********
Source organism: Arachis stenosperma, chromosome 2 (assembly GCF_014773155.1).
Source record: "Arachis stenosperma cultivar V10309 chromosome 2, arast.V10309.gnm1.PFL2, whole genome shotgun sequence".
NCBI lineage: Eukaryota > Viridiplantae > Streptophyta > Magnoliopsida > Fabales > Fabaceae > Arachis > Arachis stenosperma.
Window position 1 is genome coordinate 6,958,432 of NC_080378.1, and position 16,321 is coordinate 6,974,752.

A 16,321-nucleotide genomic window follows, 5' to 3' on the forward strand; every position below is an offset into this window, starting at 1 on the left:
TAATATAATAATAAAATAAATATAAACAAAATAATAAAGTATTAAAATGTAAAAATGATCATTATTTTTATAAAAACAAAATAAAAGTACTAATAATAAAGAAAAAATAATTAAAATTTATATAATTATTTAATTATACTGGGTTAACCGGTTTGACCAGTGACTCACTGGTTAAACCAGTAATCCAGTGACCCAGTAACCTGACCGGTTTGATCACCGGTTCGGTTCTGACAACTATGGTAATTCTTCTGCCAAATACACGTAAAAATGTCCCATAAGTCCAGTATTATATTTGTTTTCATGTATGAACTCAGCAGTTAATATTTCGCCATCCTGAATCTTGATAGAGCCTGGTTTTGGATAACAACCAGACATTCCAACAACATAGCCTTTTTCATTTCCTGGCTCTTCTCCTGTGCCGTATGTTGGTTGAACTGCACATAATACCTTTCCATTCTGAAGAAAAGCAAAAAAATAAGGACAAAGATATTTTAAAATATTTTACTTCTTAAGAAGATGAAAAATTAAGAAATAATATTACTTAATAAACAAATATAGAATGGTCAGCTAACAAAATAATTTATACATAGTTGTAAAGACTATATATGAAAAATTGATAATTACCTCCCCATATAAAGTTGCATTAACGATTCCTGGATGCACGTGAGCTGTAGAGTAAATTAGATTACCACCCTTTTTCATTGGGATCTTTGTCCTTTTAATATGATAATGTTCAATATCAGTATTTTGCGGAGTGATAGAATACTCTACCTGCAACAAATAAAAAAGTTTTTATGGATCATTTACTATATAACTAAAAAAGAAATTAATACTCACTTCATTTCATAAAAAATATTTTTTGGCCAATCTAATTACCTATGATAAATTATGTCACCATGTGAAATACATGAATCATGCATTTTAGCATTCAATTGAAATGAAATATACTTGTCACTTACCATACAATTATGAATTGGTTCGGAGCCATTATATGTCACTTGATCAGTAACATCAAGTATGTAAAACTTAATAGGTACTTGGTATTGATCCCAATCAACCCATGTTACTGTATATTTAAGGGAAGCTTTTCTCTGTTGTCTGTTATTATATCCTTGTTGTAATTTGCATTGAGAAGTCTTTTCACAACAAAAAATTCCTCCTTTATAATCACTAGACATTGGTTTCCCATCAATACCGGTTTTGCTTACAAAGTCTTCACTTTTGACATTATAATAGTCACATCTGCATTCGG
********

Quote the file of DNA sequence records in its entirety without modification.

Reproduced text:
Source organism: Arachis stenosperma, chromosome 2 (assembly GCF_014773155.1).
Source record: "Arachis stenosperma cultivar V10309 chromosome 2, arast.V10309.gnm1.PFL2, whole genome shotgun sequence".
NCBI lineage: Eukaryota > Viridiplantae > Streptophyta > Magnoliopsida > Fabales > Fabaceae > Arachis > Arachis stenosperma.
Window position 1 is genome coordinate 6,958,432 of NC_080378.1, and position 16,321 is coordinate 6,974,752.

A 16,321-nucleotide genomic window follows, 5' to 3' on the forward strand; every position below is an offset into this window, starting at 1 on the left:
TAATATAATAATAAAATAAATATAAACAAAATAATAAAGTATTAAAATGTAAAAATGATCATTATTTTTATAAAAACAAAATAAAAGTACTAATAATAAAGAAAAAATAATTAAAATTTATATAATTATTTAATTATACTGGGTTAACCGGTTTGACCAGTGACTCACTGGTTAAACCAGTAATCCAGTGACCCAGTAACCTGACCGGTTTGATCACCGGTTCGGTTCTGACAACTATGGTAATTCTTCTGCCAAATACACGTAAAAATGTCCCATAAGTCCAGTATTATATTTGTTTTCATGTATGAACTCAGCAGTTAATATTTCGCCATCCTGAATCTTGATAGAGCCTGGTTTTGGATAACAACCAGACATTCCAACAACATAGCCTTTTTCATTTCCTGGCTCTTCTCCTGTGCCGTATGTTGGTTGAACTGCACATAATACCTTTCCATTCTGAAGAAAAGCAAAAAAATAAGGACAAAGATATTTTAAAATATTTTACTTCTTAAGAAGATGAAAAATTAAGAAATAATATTACTTAATAAACAAATATAGAATGGTCAGCTAACAAAATAATTTATACATAGTTGTAAAGACTATATATGAAAAATTGATAATTACCTCCCCATATAAAGTTGCATTAACGATTCCTGGATGCACGTGAGCTGTAGAGTAAATTAGATTACCACCCTTTTTCATTGGGATCTTTGTCCTTTTAATATGATAATGTTCAATATCAGTATTTTGCGGAGTGATAGAATACTCTACCTGCAACAAATAAAAAAGTTTTTATGGATCATTTACTATATAACTAAAAAAGAAATTAATACTCACTTCATTTCATAAAAAATATTTTTTGGCCAATCTAATTACCTATGATAAATTATGTCACCATGTGAAATACATGAATCATGCATTTTAGCATTCAATTGAAATGAAATATACTTGTCACTTACCATACAATTATGAATTGGTTCGGAGCCATTATATGTCACTTGATCAGTAACATCAAGTATGTAAAACTTAATAGGTACTTGGTATTGATCCCAATCAACCCATGTTACTGTATATTTAAGGGAAGCTTTTCTCTGTTGTCTGTTATTATATCCTTGTTGTAATTTGCATTGAGAAGTCTTTTCACAACAAAAAATTCCTCCTTTATAATCACTAGACATTGGTTTCCCATCAATACCGGTTTTGCTTACAAAGTCTTCACTTTTGACATTATAATAGTCACATCTGCATTCGG